Former Bosnian Serb general, Ratko Mladic, has appealed his 2017 conviction of genocide and crimes against humanity during the Yugoslav wars, appearing in the Hague on Tuesday.
Mladic has been convicted of overseeing the slaughter of 8,000 Muslim men and boys at Srebrenica in 1995 and attacking and murdering civilians during the 43-month siege of the Bosnian capital Sarajevo. He was the commander of Bosnian Serb forces during the 1992-95 war that was part of Yugoslavia's breakup. He is currently facing a life sentence.
For 16 years he had avoided justice by hiding in Serbia before finally being arrested in 2011.
Whilst his defence lawyers are seeking an acquittal, they maintain that Mladic’s ill health has posed a significant barrier for him to communicate or consult with his counsel.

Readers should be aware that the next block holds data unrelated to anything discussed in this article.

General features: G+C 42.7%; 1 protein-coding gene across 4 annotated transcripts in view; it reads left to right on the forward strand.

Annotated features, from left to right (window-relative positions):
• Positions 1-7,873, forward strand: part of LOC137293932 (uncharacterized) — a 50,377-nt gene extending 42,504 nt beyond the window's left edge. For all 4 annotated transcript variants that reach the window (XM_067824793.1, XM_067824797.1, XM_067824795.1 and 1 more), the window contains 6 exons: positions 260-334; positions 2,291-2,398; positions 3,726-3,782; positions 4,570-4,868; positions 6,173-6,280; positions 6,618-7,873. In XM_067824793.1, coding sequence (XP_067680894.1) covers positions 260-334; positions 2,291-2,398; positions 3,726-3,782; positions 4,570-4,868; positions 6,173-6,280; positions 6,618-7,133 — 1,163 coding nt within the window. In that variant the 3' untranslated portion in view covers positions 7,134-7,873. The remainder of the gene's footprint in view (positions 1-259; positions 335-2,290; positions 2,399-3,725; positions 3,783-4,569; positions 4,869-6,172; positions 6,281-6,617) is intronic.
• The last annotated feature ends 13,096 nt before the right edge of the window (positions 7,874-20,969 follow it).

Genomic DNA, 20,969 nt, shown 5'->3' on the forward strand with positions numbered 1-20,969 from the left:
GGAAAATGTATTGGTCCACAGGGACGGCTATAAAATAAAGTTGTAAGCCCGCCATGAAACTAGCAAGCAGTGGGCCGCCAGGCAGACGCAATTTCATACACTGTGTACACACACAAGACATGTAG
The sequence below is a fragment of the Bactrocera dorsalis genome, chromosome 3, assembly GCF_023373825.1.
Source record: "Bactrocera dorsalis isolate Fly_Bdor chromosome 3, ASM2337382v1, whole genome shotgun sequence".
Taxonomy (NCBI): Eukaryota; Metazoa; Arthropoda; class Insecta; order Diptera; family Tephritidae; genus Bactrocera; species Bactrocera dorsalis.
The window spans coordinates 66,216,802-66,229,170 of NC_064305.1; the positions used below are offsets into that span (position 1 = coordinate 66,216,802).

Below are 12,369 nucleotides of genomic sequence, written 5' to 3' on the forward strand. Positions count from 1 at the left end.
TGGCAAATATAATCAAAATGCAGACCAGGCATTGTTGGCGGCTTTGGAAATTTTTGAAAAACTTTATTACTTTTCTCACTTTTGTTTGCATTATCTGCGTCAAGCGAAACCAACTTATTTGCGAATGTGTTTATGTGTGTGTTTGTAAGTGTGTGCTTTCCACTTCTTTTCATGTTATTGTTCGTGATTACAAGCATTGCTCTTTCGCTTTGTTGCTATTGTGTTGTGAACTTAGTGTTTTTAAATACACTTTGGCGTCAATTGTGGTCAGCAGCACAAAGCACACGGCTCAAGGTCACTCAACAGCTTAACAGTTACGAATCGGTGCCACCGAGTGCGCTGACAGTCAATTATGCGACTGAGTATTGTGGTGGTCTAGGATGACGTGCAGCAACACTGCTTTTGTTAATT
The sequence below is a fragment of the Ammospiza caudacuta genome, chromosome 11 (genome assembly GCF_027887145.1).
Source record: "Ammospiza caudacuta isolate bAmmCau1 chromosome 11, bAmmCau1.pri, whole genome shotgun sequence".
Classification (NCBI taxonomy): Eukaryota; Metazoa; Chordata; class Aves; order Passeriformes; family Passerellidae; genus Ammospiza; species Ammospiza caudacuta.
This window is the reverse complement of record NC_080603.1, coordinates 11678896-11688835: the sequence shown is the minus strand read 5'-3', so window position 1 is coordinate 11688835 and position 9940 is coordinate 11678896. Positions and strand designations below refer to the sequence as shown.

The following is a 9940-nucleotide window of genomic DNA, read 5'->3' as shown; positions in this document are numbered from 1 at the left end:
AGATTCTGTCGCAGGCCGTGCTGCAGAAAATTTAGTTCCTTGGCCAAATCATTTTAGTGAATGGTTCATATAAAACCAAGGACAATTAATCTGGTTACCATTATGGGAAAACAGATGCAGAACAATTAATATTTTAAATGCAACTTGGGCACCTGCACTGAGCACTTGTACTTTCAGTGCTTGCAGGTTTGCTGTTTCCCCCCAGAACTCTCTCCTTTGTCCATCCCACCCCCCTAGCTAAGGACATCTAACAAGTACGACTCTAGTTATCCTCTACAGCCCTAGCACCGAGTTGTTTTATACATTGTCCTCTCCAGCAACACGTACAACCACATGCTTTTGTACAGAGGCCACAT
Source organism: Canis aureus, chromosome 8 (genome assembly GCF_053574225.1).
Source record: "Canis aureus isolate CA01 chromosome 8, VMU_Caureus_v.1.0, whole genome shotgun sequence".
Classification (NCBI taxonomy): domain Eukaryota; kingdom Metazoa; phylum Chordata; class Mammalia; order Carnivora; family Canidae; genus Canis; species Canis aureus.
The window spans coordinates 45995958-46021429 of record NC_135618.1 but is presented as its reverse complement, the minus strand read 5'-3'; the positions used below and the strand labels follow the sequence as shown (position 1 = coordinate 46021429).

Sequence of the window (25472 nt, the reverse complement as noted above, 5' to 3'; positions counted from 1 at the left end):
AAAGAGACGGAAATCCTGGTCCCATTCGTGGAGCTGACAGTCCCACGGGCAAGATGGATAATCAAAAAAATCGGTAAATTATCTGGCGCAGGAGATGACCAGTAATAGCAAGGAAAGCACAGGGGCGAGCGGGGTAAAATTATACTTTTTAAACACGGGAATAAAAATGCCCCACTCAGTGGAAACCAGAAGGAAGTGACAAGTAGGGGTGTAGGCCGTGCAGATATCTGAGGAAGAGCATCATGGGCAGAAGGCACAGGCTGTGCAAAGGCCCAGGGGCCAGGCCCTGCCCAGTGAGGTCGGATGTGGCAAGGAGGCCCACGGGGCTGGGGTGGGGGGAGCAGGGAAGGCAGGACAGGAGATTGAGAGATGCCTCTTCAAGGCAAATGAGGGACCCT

During opening statement’s his defence lawyer, Dragan Ivetic, stated:
"This hearing today is inappropriate and threatens... a miscarriage of justice, such that I cannot abide to be a silent participant in this questionable proceeding [...] I am unable to meaningfully gain instruction from Mr. Mladic, or be assured that he is able to meaningfully follow proceedings."
The prosecution, however, is arguing for a guilty verdict for genocide in six other municipalities.
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